As we continue our May is Mental Health month posts – this will be our third in the series – Perkins School is hoping to raise awareness about the importance of speaking up on the issue of mental health. We know that mental health illnesses are common and treatable. So often, clinical terms don’t do justice to what life with a mental health illness feels like. We are hoping, through these posts, we can raise awareness and remove the stigma so that more people will be willing to break the silence and talk openly about what they are experiencing.
The information for this post has been gleaned from Mental Health America. Mental Health America (MHA) – founded in 1909 – is the nation’s leading community-based nonprofit dedicated to addressing the needs of those living with mental illness and to promoting the overall mental health of all Americans. Their extensive packet of information can be found here. It is their hope to make talking about mental health as common as talking about other diseases.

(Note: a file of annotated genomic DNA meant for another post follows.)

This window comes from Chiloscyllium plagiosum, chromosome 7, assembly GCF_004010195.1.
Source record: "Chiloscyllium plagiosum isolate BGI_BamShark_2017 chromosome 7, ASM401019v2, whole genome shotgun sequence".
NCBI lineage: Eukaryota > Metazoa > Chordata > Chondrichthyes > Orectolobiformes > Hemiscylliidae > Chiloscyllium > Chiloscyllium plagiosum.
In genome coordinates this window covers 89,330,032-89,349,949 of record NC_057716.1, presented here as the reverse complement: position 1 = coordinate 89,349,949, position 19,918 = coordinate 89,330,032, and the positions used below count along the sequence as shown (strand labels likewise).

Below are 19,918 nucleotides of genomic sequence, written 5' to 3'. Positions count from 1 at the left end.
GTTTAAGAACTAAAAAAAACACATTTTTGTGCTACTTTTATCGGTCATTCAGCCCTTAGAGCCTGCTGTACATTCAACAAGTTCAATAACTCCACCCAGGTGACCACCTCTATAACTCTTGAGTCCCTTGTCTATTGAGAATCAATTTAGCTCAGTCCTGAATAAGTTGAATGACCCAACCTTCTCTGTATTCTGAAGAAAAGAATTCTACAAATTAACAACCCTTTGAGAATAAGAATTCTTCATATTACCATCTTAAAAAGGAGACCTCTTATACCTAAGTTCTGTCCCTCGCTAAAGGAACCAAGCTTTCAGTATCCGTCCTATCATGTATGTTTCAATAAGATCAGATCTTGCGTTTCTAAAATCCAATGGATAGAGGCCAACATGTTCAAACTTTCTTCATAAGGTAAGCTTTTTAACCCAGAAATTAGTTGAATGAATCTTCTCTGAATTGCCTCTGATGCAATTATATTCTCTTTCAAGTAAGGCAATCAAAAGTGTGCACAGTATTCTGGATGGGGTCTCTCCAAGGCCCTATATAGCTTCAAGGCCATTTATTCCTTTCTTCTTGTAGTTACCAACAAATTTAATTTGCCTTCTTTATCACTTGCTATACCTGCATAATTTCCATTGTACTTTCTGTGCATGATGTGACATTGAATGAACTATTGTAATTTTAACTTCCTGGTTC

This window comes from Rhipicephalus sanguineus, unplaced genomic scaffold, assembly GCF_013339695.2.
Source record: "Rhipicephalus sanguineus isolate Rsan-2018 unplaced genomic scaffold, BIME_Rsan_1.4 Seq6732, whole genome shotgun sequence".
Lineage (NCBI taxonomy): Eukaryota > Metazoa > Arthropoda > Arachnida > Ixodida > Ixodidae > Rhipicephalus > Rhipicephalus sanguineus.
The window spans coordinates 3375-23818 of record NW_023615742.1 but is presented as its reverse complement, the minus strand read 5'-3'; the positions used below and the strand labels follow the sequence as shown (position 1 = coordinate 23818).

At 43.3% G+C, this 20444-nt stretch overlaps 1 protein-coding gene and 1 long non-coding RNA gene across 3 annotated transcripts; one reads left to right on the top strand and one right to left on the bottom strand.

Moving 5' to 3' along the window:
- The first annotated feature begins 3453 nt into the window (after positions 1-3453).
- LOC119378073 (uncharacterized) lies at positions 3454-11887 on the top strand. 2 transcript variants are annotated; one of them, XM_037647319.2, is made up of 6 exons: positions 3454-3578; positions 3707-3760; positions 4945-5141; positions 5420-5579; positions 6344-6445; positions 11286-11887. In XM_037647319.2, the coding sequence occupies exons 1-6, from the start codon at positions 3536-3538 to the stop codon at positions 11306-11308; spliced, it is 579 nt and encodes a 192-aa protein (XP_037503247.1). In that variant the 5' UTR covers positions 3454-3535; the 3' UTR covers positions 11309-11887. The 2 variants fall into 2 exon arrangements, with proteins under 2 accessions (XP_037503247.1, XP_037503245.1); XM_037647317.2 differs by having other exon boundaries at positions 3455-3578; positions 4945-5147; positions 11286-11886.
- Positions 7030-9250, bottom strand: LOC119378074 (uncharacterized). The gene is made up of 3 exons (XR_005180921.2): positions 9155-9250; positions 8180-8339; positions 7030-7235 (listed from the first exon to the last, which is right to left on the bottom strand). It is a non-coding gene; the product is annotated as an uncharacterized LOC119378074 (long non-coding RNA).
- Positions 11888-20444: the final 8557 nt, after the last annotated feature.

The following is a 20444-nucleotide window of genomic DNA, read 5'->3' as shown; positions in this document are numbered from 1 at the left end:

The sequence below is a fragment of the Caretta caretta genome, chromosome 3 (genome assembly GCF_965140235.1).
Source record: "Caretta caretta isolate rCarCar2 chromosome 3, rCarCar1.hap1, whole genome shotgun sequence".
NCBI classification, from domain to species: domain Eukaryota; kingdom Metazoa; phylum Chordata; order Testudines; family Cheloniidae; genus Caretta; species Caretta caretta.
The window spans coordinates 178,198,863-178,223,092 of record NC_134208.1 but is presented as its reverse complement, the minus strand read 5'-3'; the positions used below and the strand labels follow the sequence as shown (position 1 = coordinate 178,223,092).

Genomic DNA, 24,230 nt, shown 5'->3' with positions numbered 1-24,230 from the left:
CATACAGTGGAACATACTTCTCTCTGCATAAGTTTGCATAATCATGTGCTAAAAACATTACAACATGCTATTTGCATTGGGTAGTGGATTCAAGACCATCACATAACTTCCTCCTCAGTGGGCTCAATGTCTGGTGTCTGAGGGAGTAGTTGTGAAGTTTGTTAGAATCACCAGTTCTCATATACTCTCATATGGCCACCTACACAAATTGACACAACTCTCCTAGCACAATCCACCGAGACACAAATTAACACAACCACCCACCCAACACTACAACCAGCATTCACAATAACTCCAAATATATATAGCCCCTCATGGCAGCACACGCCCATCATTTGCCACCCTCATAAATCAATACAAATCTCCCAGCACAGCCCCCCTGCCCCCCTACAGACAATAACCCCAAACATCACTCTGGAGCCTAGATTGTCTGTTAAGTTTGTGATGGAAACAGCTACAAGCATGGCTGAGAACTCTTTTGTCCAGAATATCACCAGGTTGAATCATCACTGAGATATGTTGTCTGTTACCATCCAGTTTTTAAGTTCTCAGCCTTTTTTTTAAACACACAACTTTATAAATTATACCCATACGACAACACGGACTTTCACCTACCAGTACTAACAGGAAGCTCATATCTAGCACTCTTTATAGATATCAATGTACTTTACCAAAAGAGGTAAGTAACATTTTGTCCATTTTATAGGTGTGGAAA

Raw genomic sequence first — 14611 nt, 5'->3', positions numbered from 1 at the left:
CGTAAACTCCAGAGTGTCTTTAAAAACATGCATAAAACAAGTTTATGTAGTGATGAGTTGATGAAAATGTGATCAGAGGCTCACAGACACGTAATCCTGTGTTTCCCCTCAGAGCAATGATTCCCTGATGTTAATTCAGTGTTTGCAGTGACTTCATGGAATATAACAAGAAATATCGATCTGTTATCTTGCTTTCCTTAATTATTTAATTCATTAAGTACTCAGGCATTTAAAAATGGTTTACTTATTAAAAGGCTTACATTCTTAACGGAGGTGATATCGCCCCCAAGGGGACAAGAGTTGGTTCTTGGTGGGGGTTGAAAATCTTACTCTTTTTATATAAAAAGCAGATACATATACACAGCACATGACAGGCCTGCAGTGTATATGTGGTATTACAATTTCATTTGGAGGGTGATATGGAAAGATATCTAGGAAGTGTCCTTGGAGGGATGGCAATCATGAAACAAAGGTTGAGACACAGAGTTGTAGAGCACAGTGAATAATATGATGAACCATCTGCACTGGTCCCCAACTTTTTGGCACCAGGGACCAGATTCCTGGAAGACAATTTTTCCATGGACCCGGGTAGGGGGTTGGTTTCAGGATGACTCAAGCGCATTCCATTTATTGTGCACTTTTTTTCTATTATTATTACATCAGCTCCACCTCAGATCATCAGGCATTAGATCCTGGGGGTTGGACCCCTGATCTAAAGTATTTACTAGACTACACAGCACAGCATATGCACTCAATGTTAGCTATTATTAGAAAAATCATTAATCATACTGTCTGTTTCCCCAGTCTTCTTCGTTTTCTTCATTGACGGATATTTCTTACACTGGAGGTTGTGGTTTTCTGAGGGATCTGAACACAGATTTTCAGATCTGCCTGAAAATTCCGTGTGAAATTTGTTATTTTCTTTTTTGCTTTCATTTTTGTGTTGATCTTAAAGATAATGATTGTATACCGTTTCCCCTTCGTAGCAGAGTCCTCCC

The number of people affected is staggering, and silence isn’t helping anyone. For example, there are over 3,300,000 American adults between the ages of 18-64 who will experience bipolar disorder in a given year, according to Mental Health America’s statistics. That’s more than the population of San Francisco, Seattle, Nashville, Indianapolis and New Orleans combined, and yet there is a stigma that causes silence. Bipolar is not moodiness, being overly emotional, being a drama queen or having multiple personalities. Bipolar disorder is sometimes called manic-depressive disorder and is associated with mood swings that range from the lows of depression to the highs of mania. There is no cure, but treatment will help. To learn more about bi-polar disorder and other common mental health illnesses visit www.mentalhealthamerica.net.